Letter | Published:

Sea Fish in Freshwater Rivers

Nature volume 29, pages 452453 | Download Citation

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Abstract

DURING my journey up the Fitzroy River with the surveying party from King's Sound to the Leopold Ranges (between lat. 17° 4′ and 18° 20′ S.), I observed many specimens of sword- and saw-fish. They appeared at intervals the whole way up the river, but none observed were more than three feet or three feet six inches long. About 300 miles up on the Margaret River I procured the saw of a small one. It measures about nine inches long and two inches wide. A few days after this, a little higher up the river, some of our men found a shark five feet long, and recently killed, probably by natives. I could not visit the place, as we were then about to break up camp for our return, but the men showed us some of the teeth, which were unmistakably those of a shark. They were, besides, well acquainted with the appearance of that fish.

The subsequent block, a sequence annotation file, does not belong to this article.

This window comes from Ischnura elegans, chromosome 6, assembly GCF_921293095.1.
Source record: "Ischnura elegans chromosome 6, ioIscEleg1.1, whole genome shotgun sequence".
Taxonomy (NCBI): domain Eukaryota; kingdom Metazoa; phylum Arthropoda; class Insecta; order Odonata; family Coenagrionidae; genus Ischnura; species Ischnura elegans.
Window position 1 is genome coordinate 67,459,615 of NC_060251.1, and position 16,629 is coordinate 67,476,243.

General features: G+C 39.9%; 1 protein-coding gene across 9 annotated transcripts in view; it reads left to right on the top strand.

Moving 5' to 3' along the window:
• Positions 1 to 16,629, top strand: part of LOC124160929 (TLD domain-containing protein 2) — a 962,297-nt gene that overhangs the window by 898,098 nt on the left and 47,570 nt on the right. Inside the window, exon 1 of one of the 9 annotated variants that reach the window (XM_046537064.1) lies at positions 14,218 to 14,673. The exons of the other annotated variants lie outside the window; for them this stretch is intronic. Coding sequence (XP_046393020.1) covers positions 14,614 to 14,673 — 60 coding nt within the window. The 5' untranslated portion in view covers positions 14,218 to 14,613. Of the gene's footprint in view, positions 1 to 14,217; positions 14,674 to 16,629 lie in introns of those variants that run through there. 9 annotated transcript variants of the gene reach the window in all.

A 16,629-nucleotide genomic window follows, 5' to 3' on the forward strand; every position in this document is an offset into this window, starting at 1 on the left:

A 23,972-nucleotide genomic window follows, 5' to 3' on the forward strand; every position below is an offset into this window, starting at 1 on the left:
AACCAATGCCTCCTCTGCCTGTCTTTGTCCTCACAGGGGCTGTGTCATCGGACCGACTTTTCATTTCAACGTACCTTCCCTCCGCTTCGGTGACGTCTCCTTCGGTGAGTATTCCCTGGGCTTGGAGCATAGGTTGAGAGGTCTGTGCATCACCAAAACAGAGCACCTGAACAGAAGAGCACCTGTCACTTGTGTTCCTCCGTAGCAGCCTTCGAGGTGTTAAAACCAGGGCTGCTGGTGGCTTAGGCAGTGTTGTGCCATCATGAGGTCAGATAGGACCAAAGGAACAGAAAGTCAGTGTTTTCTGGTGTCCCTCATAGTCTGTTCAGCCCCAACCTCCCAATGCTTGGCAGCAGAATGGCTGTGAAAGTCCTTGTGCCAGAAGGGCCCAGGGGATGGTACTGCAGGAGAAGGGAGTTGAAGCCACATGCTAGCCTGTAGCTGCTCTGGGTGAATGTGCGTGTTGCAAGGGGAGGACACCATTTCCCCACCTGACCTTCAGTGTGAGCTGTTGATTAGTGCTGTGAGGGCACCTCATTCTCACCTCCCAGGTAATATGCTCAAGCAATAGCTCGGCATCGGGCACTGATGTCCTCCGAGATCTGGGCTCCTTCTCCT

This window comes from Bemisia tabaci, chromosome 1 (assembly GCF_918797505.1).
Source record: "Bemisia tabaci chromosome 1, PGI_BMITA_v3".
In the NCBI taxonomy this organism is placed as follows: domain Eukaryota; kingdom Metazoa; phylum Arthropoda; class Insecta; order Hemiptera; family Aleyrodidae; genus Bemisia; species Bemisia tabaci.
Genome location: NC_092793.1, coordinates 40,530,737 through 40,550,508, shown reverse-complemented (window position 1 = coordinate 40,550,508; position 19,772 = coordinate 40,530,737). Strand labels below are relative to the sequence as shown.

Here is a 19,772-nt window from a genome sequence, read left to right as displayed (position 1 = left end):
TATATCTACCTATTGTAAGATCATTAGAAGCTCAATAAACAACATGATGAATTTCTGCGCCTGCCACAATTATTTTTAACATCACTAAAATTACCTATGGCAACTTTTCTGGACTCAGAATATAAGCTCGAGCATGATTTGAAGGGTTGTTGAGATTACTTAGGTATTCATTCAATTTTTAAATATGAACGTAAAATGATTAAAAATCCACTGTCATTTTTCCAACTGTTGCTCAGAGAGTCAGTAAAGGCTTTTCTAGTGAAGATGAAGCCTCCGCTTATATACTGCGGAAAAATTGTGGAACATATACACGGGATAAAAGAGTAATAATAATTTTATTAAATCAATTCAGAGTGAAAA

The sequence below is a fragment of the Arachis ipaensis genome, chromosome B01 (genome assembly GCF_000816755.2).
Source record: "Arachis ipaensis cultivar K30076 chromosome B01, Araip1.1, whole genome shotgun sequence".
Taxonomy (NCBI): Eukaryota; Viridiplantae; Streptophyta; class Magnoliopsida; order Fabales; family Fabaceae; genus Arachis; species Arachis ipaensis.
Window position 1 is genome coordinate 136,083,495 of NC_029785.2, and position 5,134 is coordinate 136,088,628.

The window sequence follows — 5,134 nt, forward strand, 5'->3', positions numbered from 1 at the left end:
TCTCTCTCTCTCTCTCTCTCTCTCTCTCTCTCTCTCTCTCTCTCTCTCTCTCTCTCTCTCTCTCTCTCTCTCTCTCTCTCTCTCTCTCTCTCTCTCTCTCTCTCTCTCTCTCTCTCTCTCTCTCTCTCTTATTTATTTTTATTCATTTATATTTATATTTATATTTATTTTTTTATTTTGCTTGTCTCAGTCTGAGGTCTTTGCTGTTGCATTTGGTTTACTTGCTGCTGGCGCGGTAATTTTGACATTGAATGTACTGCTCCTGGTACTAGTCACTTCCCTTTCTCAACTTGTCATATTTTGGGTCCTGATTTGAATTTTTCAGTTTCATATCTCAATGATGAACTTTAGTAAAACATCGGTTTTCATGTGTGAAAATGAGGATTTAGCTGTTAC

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Affiliations

  1. H.M. Geological Survey, Government Geologist, Perth, Western Australia, January 28

    • EDWARD F. HARDMAN

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DOI

https://doi.org/10.1038/029452d0

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